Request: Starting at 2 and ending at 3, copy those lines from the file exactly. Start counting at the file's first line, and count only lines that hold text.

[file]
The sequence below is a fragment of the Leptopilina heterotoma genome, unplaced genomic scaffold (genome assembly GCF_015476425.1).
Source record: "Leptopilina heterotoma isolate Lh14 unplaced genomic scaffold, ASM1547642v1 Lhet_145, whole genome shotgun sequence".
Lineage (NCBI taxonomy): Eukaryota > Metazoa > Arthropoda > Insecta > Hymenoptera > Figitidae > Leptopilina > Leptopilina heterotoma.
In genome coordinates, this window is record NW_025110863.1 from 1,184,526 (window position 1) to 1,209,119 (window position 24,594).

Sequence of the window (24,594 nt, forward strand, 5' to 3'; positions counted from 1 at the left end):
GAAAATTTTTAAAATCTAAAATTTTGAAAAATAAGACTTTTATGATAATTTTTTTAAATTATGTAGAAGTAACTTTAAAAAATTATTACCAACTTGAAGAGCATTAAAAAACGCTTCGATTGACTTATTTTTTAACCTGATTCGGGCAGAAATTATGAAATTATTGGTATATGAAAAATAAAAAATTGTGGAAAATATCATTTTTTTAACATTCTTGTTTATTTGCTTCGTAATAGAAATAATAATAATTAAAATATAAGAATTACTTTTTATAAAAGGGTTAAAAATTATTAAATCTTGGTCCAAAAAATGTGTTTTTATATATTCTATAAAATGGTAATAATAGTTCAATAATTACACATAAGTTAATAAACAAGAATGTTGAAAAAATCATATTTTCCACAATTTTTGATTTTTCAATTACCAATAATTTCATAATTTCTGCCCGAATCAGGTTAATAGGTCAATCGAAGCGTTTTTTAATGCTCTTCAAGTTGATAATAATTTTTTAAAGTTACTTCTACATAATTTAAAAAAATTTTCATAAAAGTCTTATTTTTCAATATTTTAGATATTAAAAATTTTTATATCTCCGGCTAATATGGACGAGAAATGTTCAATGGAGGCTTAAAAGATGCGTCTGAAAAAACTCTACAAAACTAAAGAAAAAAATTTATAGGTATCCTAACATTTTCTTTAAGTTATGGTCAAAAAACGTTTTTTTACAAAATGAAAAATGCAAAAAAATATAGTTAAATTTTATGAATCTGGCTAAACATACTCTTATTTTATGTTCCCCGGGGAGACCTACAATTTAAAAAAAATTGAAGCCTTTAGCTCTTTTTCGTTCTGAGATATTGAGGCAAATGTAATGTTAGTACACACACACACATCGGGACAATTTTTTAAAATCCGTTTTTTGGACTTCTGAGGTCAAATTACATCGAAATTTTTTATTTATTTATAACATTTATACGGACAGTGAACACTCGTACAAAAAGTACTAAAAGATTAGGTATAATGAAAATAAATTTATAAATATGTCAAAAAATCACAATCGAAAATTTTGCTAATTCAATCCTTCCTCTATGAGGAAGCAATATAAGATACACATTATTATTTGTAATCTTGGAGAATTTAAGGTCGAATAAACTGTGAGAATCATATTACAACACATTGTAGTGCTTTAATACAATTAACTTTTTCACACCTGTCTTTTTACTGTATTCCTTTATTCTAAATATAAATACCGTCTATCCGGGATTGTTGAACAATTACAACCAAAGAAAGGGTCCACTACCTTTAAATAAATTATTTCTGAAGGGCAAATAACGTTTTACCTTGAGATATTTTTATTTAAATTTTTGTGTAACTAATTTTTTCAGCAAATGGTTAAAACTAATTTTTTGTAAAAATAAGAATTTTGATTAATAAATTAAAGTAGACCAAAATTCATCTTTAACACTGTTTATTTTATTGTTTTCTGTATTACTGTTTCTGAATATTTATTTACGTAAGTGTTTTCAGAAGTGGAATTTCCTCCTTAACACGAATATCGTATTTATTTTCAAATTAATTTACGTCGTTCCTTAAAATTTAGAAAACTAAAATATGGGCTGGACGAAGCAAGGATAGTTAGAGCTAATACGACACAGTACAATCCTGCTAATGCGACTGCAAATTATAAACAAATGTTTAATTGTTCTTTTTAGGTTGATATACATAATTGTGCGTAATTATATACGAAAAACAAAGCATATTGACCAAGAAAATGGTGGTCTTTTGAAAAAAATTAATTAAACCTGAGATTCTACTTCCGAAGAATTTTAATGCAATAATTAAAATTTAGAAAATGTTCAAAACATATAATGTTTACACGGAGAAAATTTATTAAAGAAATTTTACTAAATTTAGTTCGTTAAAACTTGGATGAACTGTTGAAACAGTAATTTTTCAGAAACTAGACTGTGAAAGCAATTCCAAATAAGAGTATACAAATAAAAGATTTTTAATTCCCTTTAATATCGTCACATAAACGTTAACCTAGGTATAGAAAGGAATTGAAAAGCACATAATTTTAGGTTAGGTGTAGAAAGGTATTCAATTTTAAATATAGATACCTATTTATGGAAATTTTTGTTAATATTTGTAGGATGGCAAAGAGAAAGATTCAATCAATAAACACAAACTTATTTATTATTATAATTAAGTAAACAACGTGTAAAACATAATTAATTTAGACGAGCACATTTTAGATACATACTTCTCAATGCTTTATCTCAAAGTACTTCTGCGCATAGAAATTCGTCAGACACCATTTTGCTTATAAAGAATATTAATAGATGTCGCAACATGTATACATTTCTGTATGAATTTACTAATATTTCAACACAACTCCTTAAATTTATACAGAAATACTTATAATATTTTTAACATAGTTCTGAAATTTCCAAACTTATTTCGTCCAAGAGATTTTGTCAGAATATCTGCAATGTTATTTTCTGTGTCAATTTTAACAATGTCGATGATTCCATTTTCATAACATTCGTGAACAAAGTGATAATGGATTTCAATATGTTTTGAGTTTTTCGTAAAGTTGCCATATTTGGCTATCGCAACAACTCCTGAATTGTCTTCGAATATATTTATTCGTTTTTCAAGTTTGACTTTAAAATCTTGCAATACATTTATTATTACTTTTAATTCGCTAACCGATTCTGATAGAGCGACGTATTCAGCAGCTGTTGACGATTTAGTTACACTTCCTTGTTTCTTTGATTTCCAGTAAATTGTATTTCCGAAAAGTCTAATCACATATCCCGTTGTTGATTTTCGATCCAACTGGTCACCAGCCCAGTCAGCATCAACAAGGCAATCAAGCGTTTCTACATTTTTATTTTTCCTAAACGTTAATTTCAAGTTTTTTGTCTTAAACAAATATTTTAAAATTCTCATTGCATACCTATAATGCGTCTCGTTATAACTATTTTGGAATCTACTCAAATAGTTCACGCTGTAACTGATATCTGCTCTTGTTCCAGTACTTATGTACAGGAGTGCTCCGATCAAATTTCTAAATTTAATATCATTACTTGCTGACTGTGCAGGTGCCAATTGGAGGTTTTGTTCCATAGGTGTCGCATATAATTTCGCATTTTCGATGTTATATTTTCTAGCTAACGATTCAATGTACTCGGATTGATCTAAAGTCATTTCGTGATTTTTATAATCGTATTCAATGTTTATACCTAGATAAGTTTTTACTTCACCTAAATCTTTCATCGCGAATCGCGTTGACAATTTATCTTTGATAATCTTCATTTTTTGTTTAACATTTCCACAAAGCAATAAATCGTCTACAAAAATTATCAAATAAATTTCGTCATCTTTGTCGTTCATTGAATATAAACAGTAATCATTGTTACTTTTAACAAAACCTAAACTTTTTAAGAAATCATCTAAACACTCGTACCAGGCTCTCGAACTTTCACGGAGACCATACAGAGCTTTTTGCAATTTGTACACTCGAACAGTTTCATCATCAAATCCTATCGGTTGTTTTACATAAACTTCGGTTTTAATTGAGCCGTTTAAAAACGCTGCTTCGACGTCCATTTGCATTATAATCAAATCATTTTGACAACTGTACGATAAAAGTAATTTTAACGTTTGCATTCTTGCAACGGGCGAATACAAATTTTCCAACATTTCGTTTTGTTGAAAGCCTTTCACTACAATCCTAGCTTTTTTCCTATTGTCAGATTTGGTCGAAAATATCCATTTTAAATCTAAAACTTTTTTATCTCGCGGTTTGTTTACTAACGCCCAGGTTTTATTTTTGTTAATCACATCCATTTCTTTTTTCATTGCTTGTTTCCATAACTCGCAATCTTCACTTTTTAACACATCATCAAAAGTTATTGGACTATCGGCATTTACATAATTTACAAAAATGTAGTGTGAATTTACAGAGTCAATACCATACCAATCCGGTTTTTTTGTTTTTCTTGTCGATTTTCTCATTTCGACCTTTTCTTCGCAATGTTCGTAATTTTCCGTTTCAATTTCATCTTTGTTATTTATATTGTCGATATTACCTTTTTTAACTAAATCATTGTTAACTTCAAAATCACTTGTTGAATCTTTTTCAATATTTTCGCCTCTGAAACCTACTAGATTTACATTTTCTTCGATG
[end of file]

Source record: "Leptopilina heterotoma isolate Lh14 unplaced genomic scaffold, ASM1547642v1 Lhet_145, whole genome shotgun sequence".
Lineage (NCBI taxonomy): Eukaryota > Metazoa > Arthropoda > Insecta > Hymenoptera > Figitidae > Leptopilina > Leptopilina heterotoma.